These laws were clearly written by a health & safety lawyer and are designed for the RFU to say they have taken all reasonable steps to protect players from injury in any future legal claims for long term injuries.

The laws won’t at best work and at worse destroy the game.
Imagine the legal ramifications if a Premiership or championship player suffers a serious head injury in the next couple of years.
That will take some explaining away.
"Bother!" said Pooh, as he found his smack had talc in it.


avinastella

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Reply #12 on: January 20, 2023, 08:27:12 AM
Apparently this was trialed a couple of years ago and was an utter disaster. They couldn’t police it and apparently from the games it was done in there was a spike in head injuries…..you couldn’t make it up.
It was.
https://www.bbc.com/sport/rugby-union/47000468.amp
"Bother!" said Pooh, as he found his smack had talc in it.


Differ Lid

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Reply #13 on: January 20, 2023, 01:34:10 PM
The RFU had to be seen to do something which is understandable.

What I am struggling to understand is how the decision has been made for such drastic change?

Dr Simon Kemp has made an 8 minute video which is supposed to explain the rationale and research, however it leaves more questions then answers -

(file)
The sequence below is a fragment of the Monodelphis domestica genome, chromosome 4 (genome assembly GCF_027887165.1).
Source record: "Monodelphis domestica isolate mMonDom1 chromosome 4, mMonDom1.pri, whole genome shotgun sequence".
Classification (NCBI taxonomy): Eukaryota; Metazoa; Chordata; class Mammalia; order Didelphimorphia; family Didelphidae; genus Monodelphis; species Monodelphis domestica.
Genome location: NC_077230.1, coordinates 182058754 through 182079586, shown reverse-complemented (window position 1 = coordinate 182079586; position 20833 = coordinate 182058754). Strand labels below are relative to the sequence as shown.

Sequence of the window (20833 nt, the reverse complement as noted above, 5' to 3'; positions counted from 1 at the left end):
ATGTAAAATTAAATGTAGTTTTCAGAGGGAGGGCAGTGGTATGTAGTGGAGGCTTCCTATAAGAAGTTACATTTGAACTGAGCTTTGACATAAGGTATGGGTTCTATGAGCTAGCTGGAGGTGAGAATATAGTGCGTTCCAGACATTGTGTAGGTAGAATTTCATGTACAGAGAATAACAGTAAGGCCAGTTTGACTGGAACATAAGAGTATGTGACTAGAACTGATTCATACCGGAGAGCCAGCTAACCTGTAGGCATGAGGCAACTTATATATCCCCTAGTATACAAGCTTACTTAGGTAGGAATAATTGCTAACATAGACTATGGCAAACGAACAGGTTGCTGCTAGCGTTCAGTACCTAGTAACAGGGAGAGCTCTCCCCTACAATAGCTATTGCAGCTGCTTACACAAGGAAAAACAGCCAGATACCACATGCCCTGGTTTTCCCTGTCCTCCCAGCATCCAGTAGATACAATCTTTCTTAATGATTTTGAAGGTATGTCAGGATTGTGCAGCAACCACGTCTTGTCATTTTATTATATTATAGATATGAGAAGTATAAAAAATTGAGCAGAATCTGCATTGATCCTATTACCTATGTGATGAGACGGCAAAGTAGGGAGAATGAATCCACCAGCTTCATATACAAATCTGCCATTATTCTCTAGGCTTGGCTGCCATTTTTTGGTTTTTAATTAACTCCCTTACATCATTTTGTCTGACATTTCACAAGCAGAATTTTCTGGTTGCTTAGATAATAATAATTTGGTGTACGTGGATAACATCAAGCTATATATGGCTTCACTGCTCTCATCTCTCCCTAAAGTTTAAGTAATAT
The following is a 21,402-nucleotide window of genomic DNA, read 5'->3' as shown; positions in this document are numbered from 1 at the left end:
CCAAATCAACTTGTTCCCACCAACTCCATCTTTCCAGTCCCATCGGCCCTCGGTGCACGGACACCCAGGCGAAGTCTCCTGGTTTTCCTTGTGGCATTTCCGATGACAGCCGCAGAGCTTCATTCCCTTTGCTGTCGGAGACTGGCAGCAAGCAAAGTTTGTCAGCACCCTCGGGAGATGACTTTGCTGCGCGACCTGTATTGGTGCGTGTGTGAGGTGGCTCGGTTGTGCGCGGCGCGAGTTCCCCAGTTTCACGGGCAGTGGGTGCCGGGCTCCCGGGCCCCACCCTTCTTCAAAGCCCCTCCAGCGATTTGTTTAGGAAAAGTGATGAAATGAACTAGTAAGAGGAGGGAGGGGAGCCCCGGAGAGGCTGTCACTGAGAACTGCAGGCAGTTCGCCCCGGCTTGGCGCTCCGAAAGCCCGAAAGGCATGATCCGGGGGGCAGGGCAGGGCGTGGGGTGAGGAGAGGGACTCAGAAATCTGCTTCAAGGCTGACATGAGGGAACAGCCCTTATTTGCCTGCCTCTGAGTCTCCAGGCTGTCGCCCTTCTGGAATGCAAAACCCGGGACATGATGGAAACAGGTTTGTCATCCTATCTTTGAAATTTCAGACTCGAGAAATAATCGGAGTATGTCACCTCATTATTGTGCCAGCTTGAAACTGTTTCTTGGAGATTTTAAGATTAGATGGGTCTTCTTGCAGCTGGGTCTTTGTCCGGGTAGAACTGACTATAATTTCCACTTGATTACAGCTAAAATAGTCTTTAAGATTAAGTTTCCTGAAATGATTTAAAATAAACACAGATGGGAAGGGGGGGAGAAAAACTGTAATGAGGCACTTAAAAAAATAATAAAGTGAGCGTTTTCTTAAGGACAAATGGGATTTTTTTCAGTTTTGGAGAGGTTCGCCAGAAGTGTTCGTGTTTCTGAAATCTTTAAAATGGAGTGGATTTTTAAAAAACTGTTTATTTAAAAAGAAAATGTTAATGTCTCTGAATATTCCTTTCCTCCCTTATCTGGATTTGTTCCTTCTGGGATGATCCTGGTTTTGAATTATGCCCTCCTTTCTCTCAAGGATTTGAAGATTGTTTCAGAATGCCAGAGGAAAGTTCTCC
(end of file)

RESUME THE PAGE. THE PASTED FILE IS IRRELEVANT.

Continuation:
The community game has the least concussion incidents /1000h of rugby then every other form of rugby, with Mens Prem and Champ being the highest. - Outcome Prem and Champ remain normal, Community game below waist only?

To evaluate the lowering of tackle height they have used FFRs below waist trial, with formal coaching of correct tackle technique. Championship Cup, South African Universities and RFU age grade below arm pit tackle height has also been used to provide information, all on the video highlight no formal coaching on tackle technique had taken place. That doesn't seem to create a fair comparison?

The championship Cup trial was ended early due to increase in concussions. The FFRs results have shown a reduction in concussions, however they have seen a rise in overall injuries and an actual rise in head injuries. (No doubt boots and knees in the face) What impact is this going to have on participation levels with an overall increase to injuries with players who have to go to work on Monday morning?

It appears that over 90% of the information used for the decision making process has been based on the professional game, yet the professional game remains untouched and the community game has taken a massive hit.

Would be interested to know what referees on the forum feel about this? And how easy this will be to manage in game at level 5 and below with the lack of touch judges, as the game will no doubt become quicker?

Also to my knowledge no consultation had taken place with clubs, coaches and players? But to restructure the leagues everyone was allowed a vote.



« Last Edit: January 20, 2023, 01:36:29 PM by Differ Lid »


avinastella

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Reply #14 on: January 20, 2023, 04:25:24 PM

Also to my knowledge no consultation had taken place with clubs, coaches and players? But to restructure the leagues everyone was allowed a vote.
Which they ignored the result of and implemented the changes they wanted anyway.
"Bother!" said Pooh, as he found his smack had talc in it.